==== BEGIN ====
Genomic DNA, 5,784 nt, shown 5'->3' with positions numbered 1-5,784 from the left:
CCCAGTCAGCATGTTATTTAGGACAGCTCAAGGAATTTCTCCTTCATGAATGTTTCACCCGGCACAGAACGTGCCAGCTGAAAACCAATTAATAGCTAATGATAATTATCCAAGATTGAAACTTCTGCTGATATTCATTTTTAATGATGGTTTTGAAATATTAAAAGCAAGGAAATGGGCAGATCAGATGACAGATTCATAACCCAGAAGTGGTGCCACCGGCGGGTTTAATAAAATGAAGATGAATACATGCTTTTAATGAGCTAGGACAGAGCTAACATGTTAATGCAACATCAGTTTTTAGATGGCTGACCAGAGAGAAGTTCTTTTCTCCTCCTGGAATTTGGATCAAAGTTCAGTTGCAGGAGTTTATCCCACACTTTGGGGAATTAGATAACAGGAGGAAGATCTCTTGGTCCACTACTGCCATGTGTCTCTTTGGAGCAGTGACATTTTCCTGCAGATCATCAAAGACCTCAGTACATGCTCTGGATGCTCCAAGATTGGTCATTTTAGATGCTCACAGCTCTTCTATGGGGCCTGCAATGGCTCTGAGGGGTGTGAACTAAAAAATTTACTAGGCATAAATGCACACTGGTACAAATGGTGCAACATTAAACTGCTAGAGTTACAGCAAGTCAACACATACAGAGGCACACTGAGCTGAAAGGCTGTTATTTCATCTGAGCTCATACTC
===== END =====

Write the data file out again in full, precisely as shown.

Genomic DNA, 5,784 nt, shown 5'->3' with positions numbered 1-5,784 from the left:
CCCAGTCAGCATGTTATTTAGGACAGCTCAAGGAATTTCTCCTTCATGAATGTTTCACCCGGCACAGAACGTGCCAGCTGAAAACCAATTAATAGCTAATGATAATTATCCAAGATTGAAACTTCTGCTGATATTCATTTTTAATGATGGTTTTGAAATATTAAAAGCAAGGAAATGGGCAGATCAGATGACAGATTCATAACCCAGAAGTGGTGCCACCGGCGGGTTTAATAAAATGAAGATGAATACATGCTTTTAATGAGCTAGGACAGAGCTAACATGTTAATGCAACATCAGTTTTTAGATGGCTGACCAGAGAGAAGTTCTTTTCTCCTCCTGGAATTTGGATCAAAGTTCAGTTGCAGGAGTTTATCCCACACTTTGGGGAATTAGATAACAGGAGGAAGATCTCTTGGTCCACTACTGCCATGTGTCTCTTTGGAGCAGTGACATTTTCCTGCAGATCATCAAAGACCTCAGTACATGCTCTGGATGCTCCAAGATTGGTCATTTTAGATGCTCACAGCTCTTCTATGGGGCCTGCAATGGCTCTGAGGGGTGTGAACTAAAAAATTTACTAGGCATAAATGCACACTGGTACAAATGGTGCAACATTAAACTGCTAGAGTTACAGCAAGTCAACACATACAGAGGCACACTGAGCTGAAAGGCTGTTATTTCATCTGAGCTCATACTC